COT: Gold long extends further; Ag selling picking up speed
Head of Commodity Strategy
Summary: Futures positions and changes made by hedge funds across commodities, forex, bonds and stock indices up until last Tuesday, May 18. A relatively quiet week ahead of Wednesday's crypto collapse and FOMC minutes saw stocks, bonds and the dollar trade softer, while the biggest changes were seen across the commodities sector where the month long synchronized rally increasingly showed signs of running out of steam.
Saxo Bank publishes weekly Commitment of Traders reports (COT) covering leveraged fund positions in commodities, bonds and stock index futures. For IMM currency futures and the VIX, we use the broader measure called non-commercial.
The below summary highlights futures positions and changes made by hedge funds across commodities and forex up until last Tuesday, May 18. A relatively quiet week ahead of Wednesday’s crypto collapse and FOMC minutes saw stocks, bonds and the dollar trade softer, while the biggest changes were seen across the commodities sector where the month long synchronized rally increasingly showed signs of running out of steam.
The Bloomberg Commodity index dropped 0.7% on the week as an emerging correction across agriculture commodities, led by soybeans and corn off-set gains in energy and precious metals. In response to these developments, hedge funds cut bullish commodity bets for a second week with the total net long across 24 futures contracts falling by 4% to a four-week low at 2.4 million lots. Broad selling across all sectors except precious metals was led by corn (25.3k lots), soybeans (25.2k) sugar (20.8k) and crude oil (22.2k) with most of the buying concentrated in gold (11.3k) and natural gas (12.1k).
Energy: Speculators cut bullish oil bets for a second week with the combined net long in Brent and WTI falling by 22.2k lots to 634k lots to a six-week low. In Brent, the reduction was driven by increased short selling with the gross short rising to the highest since November. The short-term outlook has once again deteriorated with the prospect for rising Iran production and OPEC+ production increases hitting a market still lacking the synchronized global recovery in in demand. Despite a strong recovery in fuel demand across the U.S. and Europe, continued Covid outbreaks in Asia will continue to impact the short-term outlook and not least the recovery in jet fuel demand, which looks set be very slow with restrictions and lack of interest flying intercontinental not going away anytime soon.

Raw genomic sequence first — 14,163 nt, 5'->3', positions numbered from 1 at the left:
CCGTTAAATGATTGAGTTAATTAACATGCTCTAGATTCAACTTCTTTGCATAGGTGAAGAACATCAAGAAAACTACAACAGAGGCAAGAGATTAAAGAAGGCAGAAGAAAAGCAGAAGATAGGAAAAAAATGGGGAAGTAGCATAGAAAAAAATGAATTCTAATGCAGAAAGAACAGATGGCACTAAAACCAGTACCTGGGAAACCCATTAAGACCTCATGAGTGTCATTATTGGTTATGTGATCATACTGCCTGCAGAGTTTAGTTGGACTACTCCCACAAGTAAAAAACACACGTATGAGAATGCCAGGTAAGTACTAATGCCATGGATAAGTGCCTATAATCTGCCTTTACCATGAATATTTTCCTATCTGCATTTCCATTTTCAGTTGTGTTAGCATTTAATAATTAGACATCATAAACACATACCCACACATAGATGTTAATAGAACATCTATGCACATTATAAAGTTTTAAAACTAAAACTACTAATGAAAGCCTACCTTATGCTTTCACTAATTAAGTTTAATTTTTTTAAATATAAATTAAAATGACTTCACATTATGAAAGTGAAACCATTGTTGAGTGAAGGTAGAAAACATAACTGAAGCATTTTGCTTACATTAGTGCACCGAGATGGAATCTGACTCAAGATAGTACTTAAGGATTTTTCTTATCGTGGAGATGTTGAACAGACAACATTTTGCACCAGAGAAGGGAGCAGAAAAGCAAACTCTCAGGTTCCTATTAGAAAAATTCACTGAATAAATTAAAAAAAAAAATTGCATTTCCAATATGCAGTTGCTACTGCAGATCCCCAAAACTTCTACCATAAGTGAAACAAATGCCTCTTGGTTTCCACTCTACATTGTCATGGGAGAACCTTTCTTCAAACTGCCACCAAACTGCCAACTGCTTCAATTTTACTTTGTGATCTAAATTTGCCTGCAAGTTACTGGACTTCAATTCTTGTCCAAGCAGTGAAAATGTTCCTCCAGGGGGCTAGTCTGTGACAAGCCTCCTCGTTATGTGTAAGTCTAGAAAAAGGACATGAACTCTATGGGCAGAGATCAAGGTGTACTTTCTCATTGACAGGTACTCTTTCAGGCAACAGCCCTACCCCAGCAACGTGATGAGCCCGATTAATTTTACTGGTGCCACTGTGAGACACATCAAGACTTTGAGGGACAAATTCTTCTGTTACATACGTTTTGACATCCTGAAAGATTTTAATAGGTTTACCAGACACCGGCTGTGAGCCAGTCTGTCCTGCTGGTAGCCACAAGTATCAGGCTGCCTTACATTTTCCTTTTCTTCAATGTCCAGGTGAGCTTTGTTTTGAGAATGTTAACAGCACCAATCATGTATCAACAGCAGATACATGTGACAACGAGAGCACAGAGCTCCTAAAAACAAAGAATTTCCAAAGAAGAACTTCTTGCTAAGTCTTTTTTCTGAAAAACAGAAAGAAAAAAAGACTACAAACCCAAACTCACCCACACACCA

Fuel products continued to be bought with the net longs in gas (143k lots) and NY Harbor ULSD (24.5) both reaching the highest levels in 30 months. Natural gas meanwhile saw fresh buying as the contract made another and so far unsuccessful attempt to gain a foothold above $3.
Metals: Gold’s new found momentum helped drive a third consecutive week of fund buying, which resulted in the net long rising 12% to 107k lots, a 16-week high. Gold has not managed to put together a three week buying spree of this magnitude since last June, and it highlights the continued improvement in the technical outlook during a period of stable Treasury yields, a weaker dollar, and not least heightened volatility across crypto currencies. The improvement in the technical outlook was further confirmed this past week by the move above the 200-day moving average, last at $1845, and the breaching of the downtrend from the $2075 record high last August.
Silver gave back some its recently earned relative strength against gold in response to continued profit taking hitting the up some of the up until recently highflying industrial metals. The net long was cut by 3% to 46.5k lots while a second week of net copper selling reduced the net long there by 15% to 51.9k lots.